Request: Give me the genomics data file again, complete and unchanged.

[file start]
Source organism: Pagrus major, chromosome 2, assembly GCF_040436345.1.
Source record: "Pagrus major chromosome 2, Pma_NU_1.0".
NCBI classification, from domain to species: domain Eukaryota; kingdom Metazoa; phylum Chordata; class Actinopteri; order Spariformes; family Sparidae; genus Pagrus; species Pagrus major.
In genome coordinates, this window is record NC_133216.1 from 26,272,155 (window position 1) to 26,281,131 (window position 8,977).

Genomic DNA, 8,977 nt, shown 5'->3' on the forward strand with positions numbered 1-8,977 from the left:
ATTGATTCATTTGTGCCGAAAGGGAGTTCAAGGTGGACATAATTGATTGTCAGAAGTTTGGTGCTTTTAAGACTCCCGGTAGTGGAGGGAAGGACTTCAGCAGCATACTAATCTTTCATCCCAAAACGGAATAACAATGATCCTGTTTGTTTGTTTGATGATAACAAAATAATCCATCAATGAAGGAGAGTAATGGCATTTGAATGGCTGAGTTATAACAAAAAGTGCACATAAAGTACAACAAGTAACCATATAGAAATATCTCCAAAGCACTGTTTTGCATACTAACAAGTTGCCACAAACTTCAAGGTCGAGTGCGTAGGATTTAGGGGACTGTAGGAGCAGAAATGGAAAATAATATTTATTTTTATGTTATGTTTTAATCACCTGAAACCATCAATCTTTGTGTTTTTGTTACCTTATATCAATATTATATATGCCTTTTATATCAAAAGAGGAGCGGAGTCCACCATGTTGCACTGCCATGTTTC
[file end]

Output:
Source organism: Pagrus major, chromosome 2, assembly GCF_040436345.1.
Source record: "Pagrus major chromosome 2, Pma_NU_1.0".
NCBI classification, from domain to species: domain Eukaryota; kingdom Metazoa; phylum Chordata; class Actinopteri; order Spariformes; family Sparidae; genus Pagrus; species Pagrus major.
In genome coordinates, this window is record NC_133216.1 from 26,272,155 (window position 1) to 26,281,131 (window position 8,977).

Genomic DNA, 8,977 nt, shown 5'->3' on the forward strand with positions numbered 1-8,977 from the left:
ATTGATTCATTTGTGCCGAAAGGGAGTTCAAGGTGGACATAATTGATTGTCAGAAGTTTGGTGCTTTTAAGACTCCCGGTAGTGGAGGGAAGGACTTCAGCAGCATACTAATCTTTCATCCCAAAACGGAATAACAATGATCCTGTTTGTTTGTTTGATGATAACAAAATAATCCATCAATGAAGGAGAGTAATGGCATTTGAATGGCTGAGTTATAACAAAAAGTGCACATAAAGTACAACAAGTAACCATATAGAAATATCTCCAAAGCACTGTTTTGCATACTAACAAGTTGCCACAAACTTCAAGGTCGAGTGCGTAGGATTTAGGGGACTGTAGGAGCAGAAATGGAAAATAATATTTATTTTTATGTTATGTTTTAATCACCTGAAACCATCAATCTTTGTGTTTTTGTTACCTTATATCAATATTATATATGCCTTTTATATCAAAAGAGGAGCGGAGTCCACCATGTTGCACTGCCATGTTTC